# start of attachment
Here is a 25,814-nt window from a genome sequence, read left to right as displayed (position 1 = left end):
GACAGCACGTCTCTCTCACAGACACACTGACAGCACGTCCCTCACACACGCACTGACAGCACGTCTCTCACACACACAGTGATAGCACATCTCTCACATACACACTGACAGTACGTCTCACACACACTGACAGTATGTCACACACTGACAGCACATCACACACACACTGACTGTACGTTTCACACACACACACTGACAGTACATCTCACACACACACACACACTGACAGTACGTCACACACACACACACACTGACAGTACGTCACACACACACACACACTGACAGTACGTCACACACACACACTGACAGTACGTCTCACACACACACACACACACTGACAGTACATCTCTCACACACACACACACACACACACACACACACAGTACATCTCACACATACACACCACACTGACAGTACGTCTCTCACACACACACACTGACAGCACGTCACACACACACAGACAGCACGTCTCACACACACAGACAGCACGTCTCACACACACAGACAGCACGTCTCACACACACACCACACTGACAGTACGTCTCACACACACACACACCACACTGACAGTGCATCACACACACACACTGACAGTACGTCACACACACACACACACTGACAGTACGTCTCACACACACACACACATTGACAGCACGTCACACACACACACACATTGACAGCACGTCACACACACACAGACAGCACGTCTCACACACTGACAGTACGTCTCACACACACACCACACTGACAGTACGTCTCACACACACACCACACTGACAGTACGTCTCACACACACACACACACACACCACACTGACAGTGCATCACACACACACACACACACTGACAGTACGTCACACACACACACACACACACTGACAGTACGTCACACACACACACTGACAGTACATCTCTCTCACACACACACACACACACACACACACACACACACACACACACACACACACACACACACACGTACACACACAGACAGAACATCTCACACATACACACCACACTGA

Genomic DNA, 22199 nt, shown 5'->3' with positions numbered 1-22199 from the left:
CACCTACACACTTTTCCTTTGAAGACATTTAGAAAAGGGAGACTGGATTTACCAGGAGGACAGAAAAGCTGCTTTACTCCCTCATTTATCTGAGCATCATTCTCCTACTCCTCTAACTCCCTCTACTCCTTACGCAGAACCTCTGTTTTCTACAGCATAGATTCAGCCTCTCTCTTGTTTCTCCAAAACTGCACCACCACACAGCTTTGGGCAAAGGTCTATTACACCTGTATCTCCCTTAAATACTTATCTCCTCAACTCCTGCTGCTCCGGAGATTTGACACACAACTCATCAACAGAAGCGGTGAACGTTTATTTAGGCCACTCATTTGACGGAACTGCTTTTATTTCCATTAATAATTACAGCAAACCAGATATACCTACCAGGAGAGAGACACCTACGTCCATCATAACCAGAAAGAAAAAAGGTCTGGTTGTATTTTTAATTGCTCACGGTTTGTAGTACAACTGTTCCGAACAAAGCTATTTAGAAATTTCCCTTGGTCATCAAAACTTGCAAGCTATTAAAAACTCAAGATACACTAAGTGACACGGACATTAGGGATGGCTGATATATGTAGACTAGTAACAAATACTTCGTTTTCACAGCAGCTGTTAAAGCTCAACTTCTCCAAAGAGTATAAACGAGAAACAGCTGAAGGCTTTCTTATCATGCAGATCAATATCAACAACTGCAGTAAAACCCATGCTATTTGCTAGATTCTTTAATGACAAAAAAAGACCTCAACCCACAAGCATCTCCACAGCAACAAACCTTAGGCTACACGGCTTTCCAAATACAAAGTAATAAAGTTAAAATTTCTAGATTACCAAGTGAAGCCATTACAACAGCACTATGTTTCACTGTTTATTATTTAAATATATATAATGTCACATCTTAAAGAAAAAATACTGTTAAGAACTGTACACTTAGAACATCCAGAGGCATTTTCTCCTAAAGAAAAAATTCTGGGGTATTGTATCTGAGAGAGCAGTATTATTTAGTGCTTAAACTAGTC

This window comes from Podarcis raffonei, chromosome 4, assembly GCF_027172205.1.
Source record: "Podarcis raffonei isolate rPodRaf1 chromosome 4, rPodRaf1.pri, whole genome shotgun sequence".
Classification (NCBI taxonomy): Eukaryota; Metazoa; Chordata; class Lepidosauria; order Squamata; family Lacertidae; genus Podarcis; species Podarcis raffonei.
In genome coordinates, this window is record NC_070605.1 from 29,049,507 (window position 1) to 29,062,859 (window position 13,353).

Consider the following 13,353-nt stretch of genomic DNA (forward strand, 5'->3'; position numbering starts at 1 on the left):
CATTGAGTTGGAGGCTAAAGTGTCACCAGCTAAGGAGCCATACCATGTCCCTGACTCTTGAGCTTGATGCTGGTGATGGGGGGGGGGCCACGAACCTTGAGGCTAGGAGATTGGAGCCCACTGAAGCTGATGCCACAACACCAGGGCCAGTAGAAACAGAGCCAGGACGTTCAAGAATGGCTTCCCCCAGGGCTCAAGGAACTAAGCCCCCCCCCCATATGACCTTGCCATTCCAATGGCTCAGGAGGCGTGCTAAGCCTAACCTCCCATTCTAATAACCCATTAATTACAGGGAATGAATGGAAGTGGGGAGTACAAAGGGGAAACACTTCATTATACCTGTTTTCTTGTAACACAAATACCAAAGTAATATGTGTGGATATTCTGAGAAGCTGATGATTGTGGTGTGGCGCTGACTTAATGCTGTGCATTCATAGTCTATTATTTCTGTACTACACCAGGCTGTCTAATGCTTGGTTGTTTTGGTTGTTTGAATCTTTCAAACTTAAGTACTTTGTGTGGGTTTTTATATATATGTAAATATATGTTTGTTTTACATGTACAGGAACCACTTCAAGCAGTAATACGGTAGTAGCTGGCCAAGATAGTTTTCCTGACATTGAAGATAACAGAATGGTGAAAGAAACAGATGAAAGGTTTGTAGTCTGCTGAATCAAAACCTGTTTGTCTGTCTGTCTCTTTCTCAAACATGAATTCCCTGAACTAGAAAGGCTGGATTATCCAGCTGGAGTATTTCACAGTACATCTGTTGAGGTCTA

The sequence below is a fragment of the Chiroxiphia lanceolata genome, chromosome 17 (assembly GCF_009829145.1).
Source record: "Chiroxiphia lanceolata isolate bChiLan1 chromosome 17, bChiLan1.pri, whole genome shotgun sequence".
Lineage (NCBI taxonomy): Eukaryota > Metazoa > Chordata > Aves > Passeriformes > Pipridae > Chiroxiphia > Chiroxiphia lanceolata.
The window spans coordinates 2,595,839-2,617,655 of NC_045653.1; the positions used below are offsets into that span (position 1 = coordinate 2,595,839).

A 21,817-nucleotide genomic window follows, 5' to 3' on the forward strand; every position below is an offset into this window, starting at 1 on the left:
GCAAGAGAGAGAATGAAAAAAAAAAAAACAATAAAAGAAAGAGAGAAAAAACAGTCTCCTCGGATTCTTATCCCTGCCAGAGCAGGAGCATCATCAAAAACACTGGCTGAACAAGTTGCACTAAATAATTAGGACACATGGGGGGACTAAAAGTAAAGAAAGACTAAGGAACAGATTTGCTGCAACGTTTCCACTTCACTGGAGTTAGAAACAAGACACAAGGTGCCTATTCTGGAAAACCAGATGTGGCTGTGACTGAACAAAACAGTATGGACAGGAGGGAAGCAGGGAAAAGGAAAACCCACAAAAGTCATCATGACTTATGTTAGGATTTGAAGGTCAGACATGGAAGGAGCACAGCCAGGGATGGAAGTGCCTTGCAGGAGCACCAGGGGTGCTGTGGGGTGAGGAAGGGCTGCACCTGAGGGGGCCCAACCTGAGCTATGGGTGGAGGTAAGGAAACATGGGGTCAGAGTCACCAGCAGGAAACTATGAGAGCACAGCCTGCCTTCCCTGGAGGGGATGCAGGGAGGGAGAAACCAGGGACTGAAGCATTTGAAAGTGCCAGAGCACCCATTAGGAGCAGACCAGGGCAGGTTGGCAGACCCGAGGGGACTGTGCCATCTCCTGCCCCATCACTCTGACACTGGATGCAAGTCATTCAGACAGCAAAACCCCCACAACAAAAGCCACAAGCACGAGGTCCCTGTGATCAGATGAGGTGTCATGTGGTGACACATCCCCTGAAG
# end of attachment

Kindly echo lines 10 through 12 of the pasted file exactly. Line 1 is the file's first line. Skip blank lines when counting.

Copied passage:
CATTGAGTTGGAGGCTAAAGTGTCACCAGCTAAGGAGCCATACCATGTCCCTGACTCTTGAGCTTGATGCTGGTGATGGGGGGGGGGCCACGAACCTTGAGGCTAGGAGATTGGAGCCCACTGAAGCTGATGCCACAACACCAGGGCCAGTAGAAACAGAGCCAGGACGTTCAAGAATGGCTTCCCCCAGGGCTCAAGGAACTAAGCCCCCCCCCCATATGACCTTGCCATTCCAATGGCTCAGGAGGCGTGCTAAGCCTAACCTCCCATTCTAATAACCCATTAATTACAGGGAATGAATGGAAGTGGGGAGTACAAAGGGGAAACACTTCATTATACCTGTTTTCTTGTAACACAAATACCAAAGTAATATGTGTGGATATTCTGAGAAGCTGATGATTGTGGTGTGGCGCTGACTTAATGCTGTGCATTCATAGTCTATTATTTCTGTACTACACCAGGCTGTCTAATGCTTGGTTGTTTTGGTTGTTTGAATCTTTCAAACTTAAGTACTTTGTGTGGGTTTTTATATATATGTAAATATATGTTTGTTTTACATGTACAGGAACCACTTCAAGCAGTAATACGGTAGTAGCTGGCCAAGATAGTTTTCCTGACATTGAAGATAACAGAATGGTGAAAGAAACAGATGAAAGGTTTGTAGTCTGCTGAATCAAAACCTGTTTGTCTGTCTGTCTCTTTCTCAAACATGAATTCCCTGAACTAGAAAGGCTGGATTATCCAGCTGGAGTATTTCACAGTACATCTGTTGAGGTCTA

The sequence below is a fragment of the Chiroxiphia lanceolata genome, chromosome 17 (assembly GCF_009829145.1).
Source record: "Chiroxiphia lanceolata isolate bChiLan1 chromosome 17, bChiLan1.pri, whole genome shotgun sequence".